How Long Is a Long-Term Temp Job?

A long-term temp job can fill up your calendar but keep you feeling insecure.
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If you started 2013 working in a temporary job, you were one of the 2.86 million people staffing agencies hired per day to fill temp and contract jobs in the United States, according to the American Staffing Association. While many of the temp jobs filled through staffing agencies last only days or weeks, more workers are being assigned long-term temp jobs in a variety of fields that last several months or years.

Long-Term Temporary

    Three to four months is the average length of a temp job, but some can last for years, according to the American Staffing Association. Along with expanding clerical and manufacturing job opportunities, the trend has been more long-term temp positions opening up in high-skill industries such as engineering, accounting, finance and pharmaceuticals. Workers with strong management education and experience also have more opportunities for long-term temporary executive positions, according to a July 2012 National Public Radio report.

Types of Jobs

    Temp and contract jobs exist in almost every industry including technology, retail, and health care. They also make up 53 percent of the total jobs gained by women between June 2009 and May 2013 in business and professional service industries, according to the National Women’s Law Center. While pay varies depending on the industry and job, the average temp earns $12 an hour, according to the American Staffing Association. While the pay may be less compared to your permanent co-workers, it helps that many staffing agencies also offer benefits such as health insurance, 401(k) and paid vacations.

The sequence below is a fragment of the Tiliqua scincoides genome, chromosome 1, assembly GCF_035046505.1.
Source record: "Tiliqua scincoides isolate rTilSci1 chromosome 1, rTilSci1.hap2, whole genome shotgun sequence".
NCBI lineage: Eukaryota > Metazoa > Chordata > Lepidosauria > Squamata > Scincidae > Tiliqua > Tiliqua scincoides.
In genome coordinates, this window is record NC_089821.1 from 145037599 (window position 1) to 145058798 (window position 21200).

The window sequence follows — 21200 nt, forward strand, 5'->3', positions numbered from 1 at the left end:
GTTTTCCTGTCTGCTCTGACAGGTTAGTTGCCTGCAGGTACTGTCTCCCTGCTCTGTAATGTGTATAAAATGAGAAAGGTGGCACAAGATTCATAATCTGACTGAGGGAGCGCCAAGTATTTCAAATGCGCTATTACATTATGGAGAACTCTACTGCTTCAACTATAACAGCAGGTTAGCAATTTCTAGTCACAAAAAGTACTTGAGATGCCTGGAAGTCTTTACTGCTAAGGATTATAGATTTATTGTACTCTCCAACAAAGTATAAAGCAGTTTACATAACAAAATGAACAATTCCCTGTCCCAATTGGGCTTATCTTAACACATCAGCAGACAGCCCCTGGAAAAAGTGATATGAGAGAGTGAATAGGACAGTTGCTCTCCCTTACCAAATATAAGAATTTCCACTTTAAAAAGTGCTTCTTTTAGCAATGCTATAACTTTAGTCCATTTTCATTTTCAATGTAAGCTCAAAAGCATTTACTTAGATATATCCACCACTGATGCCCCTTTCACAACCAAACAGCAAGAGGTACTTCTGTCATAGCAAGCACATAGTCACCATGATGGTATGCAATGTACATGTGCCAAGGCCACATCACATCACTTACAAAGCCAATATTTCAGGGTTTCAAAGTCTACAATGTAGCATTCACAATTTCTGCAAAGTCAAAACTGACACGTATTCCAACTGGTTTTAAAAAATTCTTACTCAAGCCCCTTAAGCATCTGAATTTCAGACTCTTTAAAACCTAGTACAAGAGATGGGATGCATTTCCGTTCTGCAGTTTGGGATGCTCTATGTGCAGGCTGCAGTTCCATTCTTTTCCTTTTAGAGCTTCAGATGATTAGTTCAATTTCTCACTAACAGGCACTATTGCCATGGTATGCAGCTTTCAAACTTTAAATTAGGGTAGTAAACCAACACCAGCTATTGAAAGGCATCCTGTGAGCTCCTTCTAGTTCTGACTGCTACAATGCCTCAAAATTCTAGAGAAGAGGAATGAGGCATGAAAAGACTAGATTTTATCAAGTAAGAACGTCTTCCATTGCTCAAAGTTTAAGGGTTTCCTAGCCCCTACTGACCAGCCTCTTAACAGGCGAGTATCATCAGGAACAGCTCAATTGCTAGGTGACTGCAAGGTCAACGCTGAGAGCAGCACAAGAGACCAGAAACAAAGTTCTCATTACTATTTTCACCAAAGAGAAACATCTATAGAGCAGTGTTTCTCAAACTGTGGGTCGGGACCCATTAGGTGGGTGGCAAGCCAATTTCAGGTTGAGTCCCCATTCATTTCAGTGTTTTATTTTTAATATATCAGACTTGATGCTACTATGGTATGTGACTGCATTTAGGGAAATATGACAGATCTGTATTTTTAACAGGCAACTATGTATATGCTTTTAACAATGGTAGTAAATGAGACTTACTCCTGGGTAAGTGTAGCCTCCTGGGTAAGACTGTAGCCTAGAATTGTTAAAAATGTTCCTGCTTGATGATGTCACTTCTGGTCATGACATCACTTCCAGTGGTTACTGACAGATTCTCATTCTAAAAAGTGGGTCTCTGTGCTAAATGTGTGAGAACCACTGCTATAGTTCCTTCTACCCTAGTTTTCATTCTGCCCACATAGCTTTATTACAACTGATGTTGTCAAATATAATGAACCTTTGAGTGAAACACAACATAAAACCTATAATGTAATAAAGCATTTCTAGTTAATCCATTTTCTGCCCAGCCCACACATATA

As a temp worker, you don’t have the security your permanent co-workers have. You can be the first one that the company cuts loose when times get tight. In such a case, you might also be stuck without unemployment insurance since you work for the staffing agency that assigned you, not the company that let you go. Another disadvantage is that it can be tougher to get a landlord to rent to you or a lender to give you a mortgage when you have a temporary job. With rising competition among temporary workers, if your long-term assignment ends, you could also end up going weeks or months before landing another one.


    The demand for temp workers has increased steadily from 2007 to 2013, according to the National Women’s Law Center. With more temp jobs available, the opportunity for long-term assignments and temp jobs that become permanent increases. One key advantage is that a temp job lets you earn an income rather than be unemployed. Expanding your network of business contacts and developing new skills are also advantages to taking on temp work. A long-term temp job also lets you establish a good relationship with an employer, which can put you in the running if a permanent position opens up.

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